A CORN LAND MARSH.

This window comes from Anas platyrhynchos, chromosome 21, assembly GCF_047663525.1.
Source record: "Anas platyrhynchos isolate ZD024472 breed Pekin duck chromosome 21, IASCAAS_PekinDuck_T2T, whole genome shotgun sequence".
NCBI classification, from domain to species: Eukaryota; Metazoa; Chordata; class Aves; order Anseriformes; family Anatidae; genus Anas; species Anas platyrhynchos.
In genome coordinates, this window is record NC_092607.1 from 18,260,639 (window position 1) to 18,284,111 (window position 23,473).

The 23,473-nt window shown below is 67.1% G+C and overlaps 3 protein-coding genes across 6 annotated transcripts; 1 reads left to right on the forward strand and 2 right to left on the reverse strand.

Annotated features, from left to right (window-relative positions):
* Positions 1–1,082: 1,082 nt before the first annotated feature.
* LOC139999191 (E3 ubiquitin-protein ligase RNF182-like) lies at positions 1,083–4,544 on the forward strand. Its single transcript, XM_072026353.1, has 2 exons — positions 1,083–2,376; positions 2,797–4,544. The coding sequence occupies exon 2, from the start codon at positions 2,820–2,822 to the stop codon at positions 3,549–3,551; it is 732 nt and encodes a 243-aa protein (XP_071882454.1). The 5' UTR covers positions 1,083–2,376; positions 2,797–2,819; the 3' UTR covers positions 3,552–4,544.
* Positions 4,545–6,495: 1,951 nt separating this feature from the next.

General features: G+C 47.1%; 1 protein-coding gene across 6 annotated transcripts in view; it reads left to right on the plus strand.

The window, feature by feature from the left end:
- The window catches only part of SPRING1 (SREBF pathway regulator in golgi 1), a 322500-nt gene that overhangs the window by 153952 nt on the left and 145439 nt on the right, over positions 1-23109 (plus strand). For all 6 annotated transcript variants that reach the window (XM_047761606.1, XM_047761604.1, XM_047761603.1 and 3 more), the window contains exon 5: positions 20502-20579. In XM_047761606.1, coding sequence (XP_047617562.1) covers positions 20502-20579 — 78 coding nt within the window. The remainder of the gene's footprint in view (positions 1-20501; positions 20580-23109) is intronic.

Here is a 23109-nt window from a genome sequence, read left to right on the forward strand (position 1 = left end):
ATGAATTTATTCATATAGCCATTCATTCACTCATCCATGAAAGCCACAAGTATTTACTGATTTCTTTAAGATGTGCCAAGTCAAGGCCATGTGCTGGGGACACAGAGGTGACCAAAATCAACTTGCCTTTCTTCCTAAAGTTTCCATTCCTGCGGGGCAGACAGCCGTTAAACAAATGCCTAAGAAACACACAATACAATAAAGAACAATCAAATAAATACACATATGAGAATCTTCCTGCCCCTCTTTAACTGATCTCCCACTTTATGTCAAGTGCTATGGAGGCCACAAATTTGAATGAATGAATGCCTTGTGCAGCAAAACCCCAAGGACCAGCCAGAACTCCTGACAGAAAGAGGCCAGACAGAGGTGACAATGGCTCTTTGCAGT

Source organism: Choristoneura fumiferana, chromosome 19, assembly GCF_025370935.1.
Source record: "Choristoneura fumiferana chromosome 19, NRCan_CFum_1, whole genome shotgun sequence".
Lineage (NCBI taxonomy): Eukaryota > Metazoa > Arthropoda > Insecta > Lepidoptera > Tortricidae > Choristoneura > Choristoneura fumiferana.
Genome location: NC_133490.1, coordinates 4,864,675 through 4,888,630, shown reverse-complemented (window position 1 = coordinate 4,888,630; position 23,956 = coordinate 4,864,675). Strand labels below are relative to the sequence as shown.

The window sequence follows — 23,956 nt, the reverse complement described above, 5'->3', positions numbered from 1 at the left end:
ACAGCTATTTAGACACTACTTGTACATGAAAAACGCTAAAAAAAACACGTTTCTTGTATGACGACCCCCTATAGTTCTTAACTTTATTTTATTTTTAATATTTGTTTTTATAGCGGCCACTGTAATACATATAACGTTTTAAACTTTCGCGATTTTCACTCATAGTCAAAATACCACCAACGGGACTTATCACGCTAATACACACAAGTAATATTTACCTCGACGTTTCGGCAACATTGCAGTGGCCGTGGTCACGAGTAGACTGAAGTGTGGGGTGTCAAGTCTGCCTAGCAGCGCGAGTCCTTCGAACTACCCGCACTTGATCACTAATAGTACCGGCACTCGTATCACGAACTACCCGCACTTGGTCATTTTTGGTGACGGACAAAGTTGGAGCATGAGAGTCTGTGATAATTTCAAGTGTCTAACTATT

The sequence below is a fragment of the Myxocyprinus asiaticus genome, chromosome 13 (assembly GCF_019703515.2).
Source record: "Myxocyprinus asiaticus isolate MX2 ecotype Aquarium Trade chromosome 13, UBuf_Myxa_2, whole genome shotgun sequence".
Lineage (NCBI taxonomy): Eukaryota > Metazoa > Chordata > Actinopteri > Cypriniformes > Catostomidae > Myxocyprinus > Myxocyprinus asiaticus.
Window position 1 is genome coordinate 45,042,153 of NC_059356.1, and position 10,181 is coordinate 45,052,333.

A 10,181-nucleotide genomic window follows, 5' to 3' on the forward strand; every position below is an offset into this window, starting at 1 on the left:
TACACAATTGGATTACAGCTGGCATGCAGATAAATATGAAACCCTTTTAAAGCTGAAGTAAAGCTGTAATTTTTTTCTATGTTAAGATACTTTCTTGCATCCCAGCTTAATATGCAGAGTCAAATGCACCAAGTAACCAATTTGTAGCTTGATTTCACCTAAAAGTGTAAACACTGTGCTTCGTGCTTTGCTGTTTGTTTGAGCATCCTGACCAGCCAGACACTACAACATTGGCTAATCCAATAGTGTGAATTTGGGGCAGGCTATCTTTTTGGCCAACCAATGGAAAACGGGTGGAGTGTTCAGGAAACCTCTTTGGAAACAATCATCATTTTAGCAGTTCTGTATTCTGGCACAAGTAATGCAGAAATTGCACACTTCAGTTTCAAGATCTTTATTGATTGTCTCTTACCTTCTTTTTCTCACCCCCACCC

Near one of these ex-orchards of some two acres, which contained exactly two antique trees much more horizontal than vertical, stretches a forty or fifty acre marsh : " the haunt of coot and hem," or at any rate of snipe and duck. All round it are fields enjoying that rich red soil which delights the cultivator's eyes, whether he grows arable crops or grass. The tale of their degeneration was given by a local labourer. He remembered the time when a part of the marsh (now covered with rush and reed, and heavy with the reek of the water mint) was good ploughland. In his view it could become good ploughland again, or at any rate good grass without any other reclamation than the clearing of the ditches. These acres relapsed solely from deficiency in what used to be called estate management. No land, which so much as tends to dampness, can survive in any quality the neighbourhood of choked ditches. Not less than a million acres—the statis- ticians tell me—are in the state of this western marsh. To clean ditches here would be as beneficent as the digging of the tunnels fca: electric wires, and as fit a task for the unem- ployed.
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